The Palais Consulaire was the first hiding place in Perpignan for the evaders. Suzanne Dedieu, a teacher at the College of Perpignan, was going on Christmas break, so she brought some Christmas food for the evaders. She was active in the Resistance and would hide John Carah and other evaders in her house a few weeks later. Norman and the other evaders stayed at the Palais Consulaire only one night before they were split up and sent to safe houses. Schroeder and several others went to the house of M. and Mme. Plantier for three nights including Christmas.
In the evening of December 27, the evaders left for their second attempt to cross the Pyrénées. This trip was also a fiasco as both Norman and George described and they returned to the café and then the Palais Consulaire in the morning of December 28. This attempt was where Norman noticed the guides were taking them north instead of south; George agreed. After hours of wandering around George threatened to kill the guides but let them leave. There were several new people on this attempt; one of them was an infiltrator. George became suspicious of him and made sure that he did not follow the true evaders to the Palais Consulaire. Cartelet supplied the evaders with bread, sausage and wine. On December 29 the evaders returned to their safe houses.
Cartelet had worked hard for the Resistance and eventually paid with his life. Because the Gestapo were on his trail, he had to leave Perpignan on March 2, 1944. He went to Toulouse and was arrested on May 11, 1944, imprisoned, tortured, then executed on June 27, 1944, north of Toulouse near the village of Castelmaurou with 14 other prisoners. His body was identified by DNA analysis in 2014.
From December 29 to January 3, 1944, Schroeder was at the Plantier’s. He was ill from being cold, wet, drinking Tech River water, and hungry over the last nine days. But Madame Plantier’s skill with teas and herbs fortified him for the third attempt. On the evening of January 3rd the airmen were gathered and led again by Marsal to meet two guides hiding in the reeds outside of Perpignan. The lead guide was quite old and short, had a high-pitched voice, and a favorite walking stick. We think he was Joseph Ferrusola, the guide used by John Carah a month after Norman crossed the Pyrénées. The similarity of Carah’s route to Schroeder’s would suggest a common guide. But a key point is that both groups stopped at the town of Rabos after crossing into Spain because Ferrusola had relatives in this town. Ferrusola followed the appropriate route to the mouth of the shallower Tech River, then southwest toward the Gorges de Lavall, and up the steep north face of the Pyrénées. At 8 am on January 4th they stopped near a shepherd’s cabin to sleep under bushes and fill their water bottles. The guide only allowed travel at night to avoid detection.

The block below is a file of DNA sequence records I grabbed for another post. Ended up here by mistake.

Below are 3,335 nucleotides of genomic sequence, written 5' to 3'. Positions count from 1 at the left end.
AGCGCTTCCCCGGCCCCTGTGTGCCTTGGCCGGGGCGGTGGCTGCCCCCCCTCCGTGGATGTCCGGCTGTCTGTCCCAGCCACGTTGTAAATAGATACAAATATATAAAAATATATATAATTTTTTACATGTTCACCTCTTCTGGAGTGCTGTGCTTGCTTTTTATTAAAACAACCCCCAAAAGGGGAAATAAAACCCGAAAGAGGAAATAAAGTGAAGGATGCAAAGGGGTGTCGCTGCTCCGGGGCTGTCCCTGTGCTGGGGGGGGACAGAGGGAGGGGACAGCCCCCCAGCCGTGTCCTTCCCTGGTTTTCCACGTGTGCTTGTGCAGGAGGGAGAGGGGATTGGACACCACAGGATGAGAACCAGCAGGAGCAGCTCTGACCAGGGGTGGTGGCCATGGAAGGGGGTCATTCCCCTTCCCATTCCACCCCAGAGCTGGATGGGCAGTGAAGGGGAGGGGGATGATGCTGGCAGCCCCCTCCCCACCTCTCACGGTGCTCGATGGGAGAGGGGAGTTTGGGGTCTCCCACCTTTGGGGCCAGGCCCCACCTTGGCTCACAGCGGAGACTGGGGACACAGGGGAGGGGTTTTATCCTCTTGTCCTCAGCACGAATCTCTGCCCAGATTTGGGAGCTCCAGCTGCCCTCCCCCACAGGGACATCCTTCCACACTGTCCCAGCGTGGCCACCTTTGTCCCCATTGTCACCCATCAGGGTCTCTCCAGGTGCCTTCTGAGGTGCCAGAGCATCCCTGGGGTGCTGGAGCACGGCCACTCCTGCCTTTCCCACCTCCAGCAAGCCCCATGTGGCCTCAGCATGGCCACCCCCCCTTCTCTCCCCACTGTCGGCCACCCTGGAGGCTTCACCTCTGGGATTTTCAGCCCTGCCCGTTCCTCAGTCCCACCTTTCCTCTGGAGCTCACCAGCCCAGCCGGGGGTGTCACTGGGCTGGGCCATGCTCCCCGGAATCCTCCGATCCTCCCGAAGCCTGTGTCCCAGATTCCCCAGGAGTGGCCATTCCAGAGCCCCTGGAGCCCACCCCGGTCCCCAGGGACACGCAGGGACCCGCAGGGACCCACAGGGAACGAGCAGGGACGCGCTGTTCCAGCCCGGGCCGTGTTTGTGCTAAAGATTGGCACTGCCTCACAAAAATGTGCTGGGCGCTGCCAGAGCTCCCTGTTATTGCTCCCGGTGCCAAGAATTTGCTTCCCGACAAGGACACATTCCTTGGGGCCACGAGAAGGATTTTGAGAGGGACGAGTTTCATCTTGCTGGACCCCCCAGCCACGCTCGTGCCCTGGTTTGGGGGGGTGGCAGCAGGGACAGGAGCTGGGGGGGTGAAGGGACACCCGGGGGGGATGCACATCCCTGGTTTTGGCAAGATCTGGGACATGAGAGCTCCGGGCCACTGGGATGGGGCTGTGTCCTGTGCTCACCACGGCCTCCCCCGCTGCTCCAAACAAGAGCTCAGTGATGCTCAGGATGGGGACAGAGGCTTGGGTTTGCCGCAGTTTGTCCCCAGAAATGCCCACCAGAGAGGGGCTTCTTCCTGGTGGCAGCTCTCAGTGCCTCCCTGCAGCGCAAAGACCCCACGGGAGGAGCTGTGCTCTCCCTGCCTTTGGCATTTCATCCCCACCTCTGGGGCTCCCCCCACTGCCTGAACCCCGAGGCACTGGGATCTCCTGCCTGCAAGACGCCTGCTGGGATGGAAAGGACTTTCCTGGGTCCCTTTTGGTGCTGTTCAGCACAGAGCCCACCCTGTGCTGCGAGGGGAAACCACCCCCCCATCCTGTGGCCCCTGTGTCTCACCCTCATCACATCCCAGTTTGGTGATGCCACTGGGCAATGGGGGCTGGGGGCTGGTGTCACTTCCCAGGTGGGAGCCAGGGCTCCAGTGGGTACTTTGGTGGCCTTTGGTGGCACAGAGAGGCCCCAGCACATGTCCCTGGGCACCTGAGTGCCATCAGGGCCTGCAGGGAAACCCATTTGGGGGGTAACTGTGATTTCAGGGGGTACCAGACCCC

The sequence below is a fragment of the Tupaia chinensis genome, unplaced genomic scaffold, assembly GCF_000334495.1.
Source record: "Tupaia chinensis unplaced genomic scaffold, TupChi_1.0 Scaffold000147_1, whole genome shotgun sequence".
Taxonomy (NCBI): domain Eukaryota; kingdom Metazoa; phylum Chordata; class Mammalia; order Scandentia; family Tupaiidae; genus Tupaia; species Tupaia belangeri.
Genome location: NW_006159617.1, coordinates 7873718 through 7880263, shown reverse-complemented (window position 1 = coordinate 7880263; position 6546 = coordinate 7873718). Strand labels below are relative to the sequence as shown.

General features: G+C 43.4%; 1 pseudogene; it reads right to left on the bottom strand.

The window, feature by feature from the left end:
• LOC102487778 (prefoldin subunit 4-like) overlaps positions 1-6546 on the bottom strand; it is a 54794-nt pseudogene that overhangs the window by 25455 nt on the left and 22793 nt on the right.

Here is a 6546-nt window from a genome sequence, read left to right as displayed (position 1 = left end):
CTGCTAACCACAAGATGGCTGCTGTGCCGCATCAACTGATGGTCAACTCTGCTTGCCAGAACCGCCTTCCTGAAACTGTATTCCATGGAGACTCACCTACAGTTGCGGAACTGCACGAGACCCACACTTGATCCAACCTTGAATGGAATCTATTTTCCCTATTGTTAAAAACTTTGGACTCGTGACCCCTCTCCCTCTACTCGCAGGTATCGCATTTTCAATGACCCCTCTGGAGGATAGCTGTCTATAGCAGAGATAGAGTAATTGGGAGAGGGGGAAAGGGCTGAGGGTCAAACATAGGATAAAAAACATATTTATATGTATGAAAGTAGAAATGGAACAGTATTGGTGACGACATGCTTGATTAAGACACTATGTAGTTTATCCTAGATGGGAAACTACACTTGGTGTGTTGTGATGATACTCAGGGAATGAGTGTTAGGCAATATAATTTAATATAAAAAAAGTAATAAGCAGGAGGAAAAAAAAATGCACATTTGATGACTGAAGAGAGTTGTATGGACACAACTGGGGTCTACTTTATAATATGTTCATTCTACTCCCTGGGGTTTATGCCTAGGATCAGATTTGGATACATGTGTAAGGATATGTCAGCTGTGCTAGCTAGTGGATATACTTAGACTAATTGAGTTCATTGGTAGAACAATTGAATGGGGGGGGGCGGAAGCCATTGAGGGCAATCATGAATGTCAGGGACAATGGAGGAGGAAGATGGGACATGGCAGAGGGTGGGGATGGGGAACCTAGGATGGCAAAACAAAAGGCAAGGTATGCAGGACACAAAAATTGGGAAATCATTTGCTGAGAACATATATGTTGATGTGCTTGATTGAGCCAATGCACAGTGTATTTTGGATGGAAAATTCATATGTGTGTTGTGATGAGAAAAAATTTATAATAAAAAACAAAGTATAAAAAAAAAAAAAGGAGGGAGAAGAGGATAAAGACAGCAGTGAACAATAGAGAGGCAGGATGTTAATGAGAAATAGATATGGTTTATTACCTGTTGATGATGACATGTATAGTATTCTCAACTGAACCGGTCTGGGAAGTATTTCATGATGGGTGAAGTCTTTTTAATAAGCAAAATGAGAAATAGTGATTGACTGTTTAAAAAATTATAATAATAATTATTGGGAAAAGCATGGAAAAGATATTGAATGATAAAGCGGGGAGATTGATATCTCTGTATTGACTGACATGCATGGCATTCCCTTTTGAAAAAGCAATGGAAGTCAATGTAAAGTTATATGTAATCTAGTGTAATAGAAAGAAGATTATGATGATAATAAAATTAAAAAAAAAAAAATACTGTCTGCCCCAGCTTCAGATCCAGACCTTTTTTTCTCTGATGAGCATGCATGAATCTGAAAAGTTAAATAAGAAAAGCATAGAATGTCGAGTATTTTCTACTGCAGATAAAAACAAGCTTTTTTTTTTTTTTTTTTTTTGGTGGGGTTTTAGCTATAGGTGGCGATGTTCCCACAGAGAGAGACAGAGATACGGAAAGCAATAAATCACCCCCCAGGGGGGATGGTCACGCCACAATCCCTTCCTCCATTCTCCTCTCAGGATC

At 6 pm Ferrusola got the evaders moving again. He took them on goat trails and sometimes bushwhacked on steep mountain sides to avoid observation by Germans that patrolled the high ridges. They headed west over a ridge and dropped into the Gorges de Lavall. They stayed below the ridge line on the east side of the Gorge with the Massane River below them and followed it towards the border. It began to snow. Roswell Miller, Howell, and Mulholland started to lag. George noted that Schroeder seemed to thrive on the challenge. Heavier snow forced them to take refuge in a small shepherd’s cave. After a brief rest, George and Norman carried the packs of the other airmen and periodically helped them walk. Thirty minutes from the summit Mulholland collapsed. No amount of coaxing from Norman and George stimulated him to continue. Beatings from the guide were also fruitless. Mulholland completely gave up and begged to be left. George and Norman covered him with leaves and left him some food. The rest of them then continued up the last ridge and then crossed the treeless, windswept, mountaintop plateau into Spain, thrilled to see the lights of Spain. Roswell Miller, who spent 11 weeks with Mulholland in a cramped room in Paris, actually went back to help him. He never found him in the mountains but both ended up in the same jail in Spain.
In Spain the guides took Norman, Otto, William, and George towards Rabos, where they stayed in a cowshed. Ferrusola’s son sent a message to the British Consulate notifying them that they had “packages to pick up.” The guides took them further south to a farmhouse where Ferrusola tapped a code on a window to signal that the evaders had arrived. A Spanish man from the British Consulate was there to get each name, rank, regiment, etc. The old guide said goodbye and left for home. The evaders were fed and spent the night. They were served mutton stew for lunch. “Splendid” was how George described it. Schroeder never ate lamb again!
In the morning a new guide arrived and took them two miles south to a wooded area next to the train track. Each evader was given a train ticket to ride from Figueres to Girona, but for security reasons they needed to hop the train near a country train station just before the Figueres stop. That way the evaders avoided waiting in the heavily-guarded Figueres train station. The train did not stop at this station, it merely slowed enough to hop onto the last car. They had to do this without anyone seeing them. The guide went to the front of the Pullman car and had instructed the airmen to sit apart from each other near the rear of the car and to discreetly pay attention to him. “In two hours, as we slow to stop at Girona, I will walk to the back platform of the car, follow me, and jump off the right side of the train.” The Spanish controlled this station and would arrest evading airmen and send them to Miranda, a terrible POW camp in Spain that was noted for its diseases.